Saturn moon Hyperion looks like a porous sea sponge in stunning image

When unmanned spacecraft Cassini flew by Hyperion, one of Saturn’s outer moons, it took this stunning image of the potato-shaped celestial body that looks like a porous sea sponge floating in the black surroundings of the deep sea.

During the flyby, Cassini got first-hand experience of Hyperion’s surface, which is bathed in charged particles – the moon delivered a giant 200-volt electric shock at the spacecraft.

Hyperion’s surface becomes electrostatically charged as it is bathed by a constant stream of charged particles coming from Saturn’s magnetic field and the Sun.


This stunning false-color view of Saturn’s moon Hyperion reveals crisp details across the strange, tumbling moon’s surface. (Image: European Space Station)

Astronomers say many celestial bodies in our Solar System are electrostatically charged. However, the data sent from the Cassini flyby represent the first-ever experience of a charged natural object in space apart from our own Moon.

The image was taken by Cassinin when it performed a flyby of the 410 x 260 x 220 km moon on 26 September, 2005, and was released by the European Space Station earlier this week.


Hyperion, which has dimensions resembling a potato and a pumice stone-like surface, is one of the biggest bodies in our Solar System known to be so irregular.

It’s unusual appearance is due to its extremely low density for its size, says the European Space Station (ESA), giving it weak surface gravity and high porosity.

Because of these properties the whole moon is porous, like a massive sponge, with extremely well-preserved craters of every shape and size packed together across its surface.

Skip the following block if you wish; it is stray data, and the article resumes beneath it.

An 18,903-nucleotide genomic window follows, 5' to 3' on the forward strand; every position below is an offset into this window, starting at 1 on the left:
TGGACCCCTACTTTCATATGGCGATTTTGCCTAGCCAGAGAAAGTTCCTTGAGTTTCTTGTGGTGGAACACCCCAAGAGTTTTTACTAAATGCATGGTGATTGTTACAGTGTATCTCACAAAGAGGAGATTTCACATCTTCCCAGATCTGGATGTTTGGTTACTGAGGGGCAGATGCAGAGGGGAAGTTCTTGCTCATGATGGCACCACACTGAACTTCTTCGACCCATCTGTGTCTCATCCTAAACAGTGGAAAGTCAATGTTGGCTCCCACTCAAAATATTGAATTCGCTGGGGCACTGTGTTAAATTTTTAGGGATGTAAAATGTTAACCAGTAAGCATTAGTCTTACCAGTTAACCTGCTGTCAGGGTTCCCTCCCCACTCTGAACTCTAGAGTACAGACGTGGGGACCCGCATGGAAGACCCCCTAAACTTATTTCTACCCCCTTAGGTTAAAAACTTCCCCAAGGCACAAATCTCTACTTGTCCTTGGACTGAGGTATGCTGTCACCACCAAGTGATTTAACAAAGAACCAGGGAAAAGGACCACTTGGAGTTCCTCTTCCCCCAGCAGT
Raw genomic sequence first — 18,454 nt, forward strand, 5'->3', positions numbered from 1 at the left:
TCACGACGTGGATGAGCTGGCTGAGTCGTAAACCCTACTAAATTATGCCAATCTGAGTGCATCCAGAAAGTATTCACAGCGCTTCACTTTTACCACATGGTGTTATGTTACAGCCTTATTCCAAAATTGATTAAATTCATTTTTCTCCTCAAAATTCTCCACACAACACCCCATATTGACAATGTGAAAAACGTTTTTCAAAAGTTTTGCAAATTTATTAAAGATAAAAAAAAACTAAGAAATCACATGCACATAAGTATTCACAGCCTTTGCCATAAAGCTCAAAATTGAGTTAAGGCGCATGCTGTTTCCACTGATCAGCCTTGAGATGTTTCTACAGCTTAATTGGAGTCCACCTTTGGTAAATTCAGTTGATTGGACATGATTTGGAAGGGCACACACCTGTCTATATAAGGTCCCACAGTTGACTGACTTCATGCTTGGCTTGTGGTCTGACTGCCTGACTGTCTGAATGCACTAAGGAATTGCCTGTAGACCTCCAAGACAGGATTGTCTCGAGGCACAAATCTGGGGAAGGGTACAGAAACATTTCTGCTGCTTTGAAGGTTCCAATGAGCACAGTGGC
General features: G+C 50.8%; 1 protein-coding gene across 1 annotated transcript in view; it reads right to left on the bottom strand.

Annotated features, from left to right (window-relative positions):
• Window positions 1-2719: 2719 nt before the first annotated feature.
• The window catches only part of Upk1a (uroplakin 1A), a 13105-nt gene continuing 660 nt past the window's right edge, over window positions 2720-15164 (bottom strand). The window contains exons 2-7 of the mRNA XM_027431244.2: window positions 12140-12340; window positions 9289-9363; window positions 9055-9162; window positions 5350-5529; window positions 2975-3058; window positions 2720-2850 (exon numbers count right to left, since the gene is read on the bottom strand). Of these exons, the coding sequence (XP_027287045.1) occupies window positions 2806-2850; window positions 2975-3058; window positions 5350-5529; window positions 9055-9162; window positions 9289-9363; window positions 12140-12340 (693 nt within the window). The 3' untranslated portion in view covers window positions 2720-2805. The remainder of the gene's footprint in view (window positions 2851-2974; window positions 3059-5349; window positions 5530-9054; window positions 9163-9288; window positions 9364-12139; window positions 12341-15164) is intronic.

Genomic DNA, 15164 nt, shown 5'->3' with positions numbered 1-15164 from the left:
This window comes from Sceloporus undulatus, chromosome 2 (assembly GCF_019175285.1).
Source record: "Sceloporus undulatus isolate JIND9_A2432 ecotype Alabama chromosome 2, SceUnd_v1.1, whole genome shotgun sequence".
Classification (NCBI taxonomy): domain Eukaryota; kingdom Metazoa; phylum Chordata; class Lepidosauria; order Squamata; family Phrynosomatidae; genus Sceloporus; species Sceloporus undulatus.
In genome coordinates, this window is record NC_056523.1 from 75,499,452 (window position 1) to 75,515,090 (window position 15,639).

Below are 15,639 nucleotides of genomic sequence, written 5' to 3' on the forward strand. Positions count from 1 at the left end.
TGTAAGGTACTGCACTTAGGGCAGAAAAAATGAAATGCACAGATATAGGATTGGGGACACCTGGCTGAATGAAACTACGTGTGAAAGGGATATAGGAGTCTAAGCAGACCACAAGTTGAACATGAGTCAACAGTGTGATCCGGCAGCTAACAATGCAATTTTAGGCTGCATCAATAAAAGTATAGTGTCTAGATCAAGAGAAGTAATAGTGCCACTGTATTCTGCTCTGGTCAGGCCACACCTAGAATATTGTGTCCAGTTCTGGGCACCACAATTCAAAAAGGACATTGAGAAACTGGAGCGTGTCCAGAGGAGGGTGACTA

Made up mainly of water ice

Scientists believe that Hyperion, also known as Saturn VII, consists mostly of water ice and small amounts of rock.

Images taken using green, infrared and ultraviolet filters were combined to create this view. “The natural redness of Hyperion’s surface was toned down in this false-colour image to enhance the visibility of the moon’s surface features,” ESA wrote.

Cassini was about 62,000 kilometres from Hyperion when the picture was taken – the image scale is 362 m per pixel.

The Cassini–Huygens mission is a joint-space-venture between NASA, ESA and ASI (Italy’s space agency). The Jet Propulsion Laboratory, part of the California Institute of Technology in Pasadena, designed, developed and assembled Cassini’s two onboard cameras.

The moon is named after Hyperion, the Titan god of watchfulness and observation. It was discovered by two American astronomers William Cranch Bond (1789-1859) and (his son) George Phillips Bond (1825-1865), and English merchant and astronomer William Lassell (1799-1880) in 1848.